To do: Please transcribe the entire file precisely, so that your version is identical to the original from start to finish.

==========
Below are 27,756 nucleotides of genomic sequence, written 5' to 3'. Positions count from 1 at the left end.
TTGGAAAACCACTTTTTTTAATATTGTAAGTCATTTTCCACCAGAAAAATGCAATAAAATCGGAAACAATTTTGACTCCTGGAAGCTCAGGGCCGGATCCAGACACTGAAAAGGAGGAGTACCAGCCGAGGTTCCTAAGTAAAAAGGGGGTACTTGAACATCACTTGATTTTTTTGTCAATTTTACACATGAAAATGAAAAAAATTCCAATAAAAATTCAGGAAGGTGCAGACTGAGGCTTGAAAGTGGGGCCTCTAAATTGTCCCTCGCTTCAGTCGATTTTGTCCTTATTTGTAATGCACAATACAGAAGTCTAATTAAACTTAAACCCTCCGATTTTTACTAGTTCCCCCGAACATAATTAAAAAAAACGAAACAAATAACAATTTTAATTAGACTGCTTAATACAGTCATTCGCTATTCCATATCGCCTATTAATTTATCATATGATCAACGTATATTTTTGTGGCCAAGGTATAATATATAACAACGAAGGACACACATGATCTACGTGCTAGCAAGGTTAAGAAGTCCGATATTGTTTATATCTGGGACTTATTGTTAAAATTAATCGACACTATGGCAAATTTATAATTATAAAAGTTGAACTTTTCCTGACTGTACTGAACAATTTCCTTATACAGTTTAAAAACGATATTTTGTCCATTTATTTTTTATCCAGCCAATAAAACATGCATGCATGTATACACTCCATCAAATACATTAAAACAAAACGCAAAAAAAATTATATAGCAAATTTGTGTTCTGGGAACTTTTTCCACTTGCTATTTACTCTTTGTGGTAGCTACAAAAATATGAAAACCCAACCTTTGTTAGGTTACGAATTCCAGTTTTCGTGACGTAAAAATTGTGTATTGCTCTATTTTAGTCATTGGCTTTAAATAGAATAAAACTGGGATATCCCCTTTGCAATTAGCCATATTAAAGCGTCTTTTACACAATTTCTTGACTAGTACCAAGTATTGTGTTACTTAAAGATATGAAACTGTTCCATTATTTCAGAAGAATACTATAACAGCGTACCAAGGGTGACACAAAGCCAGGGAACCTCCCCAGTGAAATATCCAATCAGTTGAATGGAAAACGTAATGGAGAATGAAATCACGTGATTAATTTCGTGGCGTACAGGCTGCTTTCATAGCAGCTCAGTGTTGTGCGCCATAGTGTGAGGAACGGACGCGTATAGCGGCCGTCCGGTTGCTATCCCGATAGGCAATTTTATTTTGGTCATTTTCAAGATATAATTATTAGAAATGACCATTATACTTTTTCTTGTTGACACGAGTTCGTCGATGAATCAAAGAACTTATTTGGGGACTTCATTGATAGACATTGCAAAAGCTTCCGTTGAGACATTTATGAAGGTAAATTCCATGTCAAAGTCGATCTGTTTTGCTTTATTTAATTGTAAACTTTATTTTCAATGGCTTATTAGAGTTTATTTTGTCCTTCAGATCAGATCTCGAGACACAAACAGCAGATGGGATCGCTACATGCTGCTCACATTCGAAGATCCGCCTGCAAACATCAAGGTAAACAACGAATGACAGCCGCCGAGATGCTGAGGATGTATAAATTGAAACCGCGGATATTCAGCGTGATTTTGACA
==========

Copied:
Below are 27,756 nucleotides of genomic sequence, written 5' to 3'. Positions count from 1 at the left end.
TTGGAAAACCACTTTTTTTAATATTGTAAGTCATTTTCCACCAGAAAAATGCAATAAAATCGGAAACAATTTTGACTCCTGGAAGCTCAGGGCCGGATCCAGACACTGAAAAGGAGGAGTACCAGCCGAGGTTCCTAAGTAAAAAGGGGGTACTTGAACATCACTTGATTTTTTTGTCAATTTTACACATGAAAATGAAAAAAATTCCAATAAAAATTCAGGAAGGTGCAGACTGAGGCTTGAAAGTGGGGCCTCTAAATTGTCCCTCGCTTCAGTCGATTTTGTCCTTATTTGTAATGCACAATACAGAAGTCTAATTAAACTTAAACCCTCCGATTTTTACTAGTTCCCCCGAACATAATTAAAAAAAACGAAACAAATAACAATTTTAATTAGACTGCTTAATACAGTCATTCGCTATTCCATATCGCCTATTAATTTATCATATGATCAACGTATATTTTTGTGGCCAAGGTATAATATATAACAACGAAGGACACACATGATCTACGTGCTAGCAAGGTTAAGAAGTCCGATATTGTTTATATCTGGGACTTATTGTTAAAATTAATCGACACTATGGCAAATTTATAATTATAAAAGTTGAACTTTTCCTGACTGTACTGAACAATTTCCTTATACAGTTTAAAAACGATATTTTGTCCATTTATTTTTTATCCAGCCAATAAAACATGCATGCATGTATACACTCCATCAAATACATTAAAACAAAACGCAAAAAAAATTATATAGCAAATTTGTGTTCTGGGAACTTTTTCCACTTGCTATTTACTCTTTGTGGTAGCTACAAAAATATGAAAACCCAACCTTTGTTAGGTTACGAATTCCAGTTTTCGTGACGTAAAAATTGTGTATTGCTCTATTTTAGTCATTGGCTTTAAATAGAATAAAACTGGGATATCCCCTTTGCAATTAGCCATATTAAAGCGTCTTTTACACAATTTCTTGACTAGTACCAAGTATTGTGTTACTTAAAGATATGAAACTGTTCCATTATTTCAGAAGAATACTATAACAGCGTACCAAGGGTGACACAAAGCCAGGGAACCTCCCCAGTGAAATATCCAATCAGTTGAATGGAAAACGTAATGGAGAATGAAATCACGTGATTAATTTCGTGGCGTACAGGCTGCTTTCATAGCAGCTCAGTGTTGTGCGCCATAGTGTGAGGAACGGACGCGTATAGCGGCCGTCCGGTTGCTATCCCGATAGGCAATTTTATTTTGGTCATTTTCAAGATATAATTATTAGAAATGACCATTATACTTTTTCTTGTTGACACGAGTTCGTCGATGAATCAAAGAACTTATTTGGGGACTTCATTGATAGACATTGCAAAAGCTTCCGTTGAGACATTTATGAAGGTAAATTCCATGTCAAAGTCGATCTGTTTTGCTTTATTTAATTGTAAACTTTATTTTCAATGGCTTATTAGAGTTTATTTTGTCCTTCAGATCAGATCTCGAGACACAAACAGCAGATGGGATCGCTACATGCTGCTCACATTCGAAGATCCGCCTGCAAACATCAAGGTAAACAACGAATGACAGCCGCCGAGATGCTGAGGATGTATAAATTGAAACCGCGGATATTCAGCGTGATTTTGACA